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PCT/IL2017/050494 irrigation pipe provided with a plurality of drippers, wherein the irrigation pipe is inclined at a varying slope and wherein the supplying is selected to provide a predetermined pressure at a highest level of the inclined irrigation pipe, the predetermined pressure and the varying slope being selected such that a discharge rate along a length of the inclined irrigation pipe varies by no more than 20%. In some embodiments of the invention the supplying is such that a pressure at a highest level of the inclined irrigation pipe is at most 90 cm H2O.
According to an aspect of some embodiments of the present invention there is provided a method of deploying an irrigation pipe. The method comprises: operating a shoveling tool to form a varying slope in a soil; deploying, generally along the varying slope, an inclined irrigation pipe having a plurality of drippers; wherein a variation in the varying slope is selected such that when the irrigation pipe is fed with water at a predetermined pressure, a water discharge along a length of the inclined irrigation pipe varies by no more than 20%.
According to some embodiments of the invention the water pressure is from about 5 cm H2O to about 90 cm H2O at a highest level of the inclined irrigation pipe.
According to some embodiments of the invention the water is supplied by a water distribution conduit.
According to some embodiments of the invention at least one of the drippers is characterized by a pressure-discharge dependence which comprises a linear relation between a discharge rate at an outlet of the dripper and an inlet pressure at an inlet of the dripper.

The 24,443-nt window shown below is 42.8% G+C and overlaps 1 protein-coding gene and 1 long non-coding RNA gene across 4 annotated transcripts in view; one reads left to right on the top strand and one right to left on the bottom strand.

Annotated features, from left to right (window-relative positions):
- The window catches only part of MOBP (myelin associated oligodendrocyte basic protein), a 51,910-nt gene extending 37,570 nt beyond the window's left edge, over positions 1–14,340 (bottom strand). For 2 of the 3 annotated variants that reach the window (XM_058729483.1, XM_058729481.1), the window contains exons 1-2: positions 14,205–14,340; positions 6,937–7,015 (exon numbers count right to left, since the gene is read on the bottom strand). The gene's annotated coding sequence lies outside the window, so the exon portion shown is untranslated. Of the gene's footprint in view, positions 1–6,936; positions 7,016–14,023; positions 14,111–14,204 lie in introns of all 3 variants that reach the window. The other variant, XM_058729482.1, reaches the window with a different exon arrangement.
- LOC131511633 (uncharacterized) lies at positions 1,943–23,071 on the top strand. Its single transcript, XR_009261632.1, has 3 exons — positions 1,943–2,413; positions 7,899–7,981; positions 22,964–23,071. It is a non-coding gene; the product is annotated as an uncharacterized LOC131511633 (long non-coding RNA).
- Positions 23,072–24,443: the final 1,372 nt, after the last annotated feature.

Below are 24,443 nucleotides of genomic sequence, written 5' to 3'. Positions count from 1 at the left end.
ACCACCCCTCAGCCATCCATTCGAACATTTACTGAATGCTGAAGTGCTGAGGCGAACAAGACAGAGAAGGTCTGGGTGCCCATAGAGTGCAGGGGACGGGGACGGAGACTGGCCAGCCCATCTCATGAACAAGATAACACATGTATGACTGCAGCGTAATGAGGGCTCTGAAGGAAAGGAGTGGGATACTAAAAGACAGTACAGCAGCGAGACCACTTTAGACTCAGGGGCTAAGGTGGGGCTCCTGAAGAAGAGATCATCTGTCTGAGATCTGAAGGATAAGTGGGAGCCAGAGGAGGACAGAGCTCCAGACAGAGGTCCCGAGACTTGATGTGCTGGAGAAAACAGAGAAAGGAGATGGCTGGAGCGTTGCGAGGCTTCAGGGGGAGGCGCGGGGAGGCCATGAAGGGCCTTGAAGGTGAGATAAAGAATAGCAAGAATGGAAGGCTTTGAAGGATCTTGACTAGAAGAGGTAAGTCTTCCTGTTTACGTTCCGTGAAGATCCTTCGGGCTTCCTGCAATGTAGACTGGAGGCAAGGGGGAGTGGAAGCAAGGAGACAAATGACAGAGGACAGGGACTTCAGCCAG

According to some embodiments of the invention the linear relation is characterized by a coefficient of the inlet pressure which is from about 7 cubic centimeters per hour per cm H2O to about 40 cubic centimeters per hour per cm H2O. According to some embodiments of the invention the coefficient is from about 7 cubic centimeters per hour per cm H2O to about 20 cubic centimeters per hour per cm H2O. According to some embodiments of the invention the coefficient is from about 9 cubic centimeters per hour per cm H2O to about 12 cubic centimeters per hour per cm H2O.
According to some embodiments of the invention the linear relation is characterized by an offset parameter from about 0 to about 50 cubic centimeters per hour. According to some embodiments of the invention the offset parameter first
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PCT/IL2017/050494 coefficient is from about 10 cubic centimeters per hour to about 40 cubic centimeters per hour. According to some embodiments of the invention the offset parameter is from about 20 cubic centimeters per hour to about 30 cubic centimeters per hour.
According to some embodiments of the invention a number of drippers per meter length of the inclined irrigation pipe of from about 1 to about 5.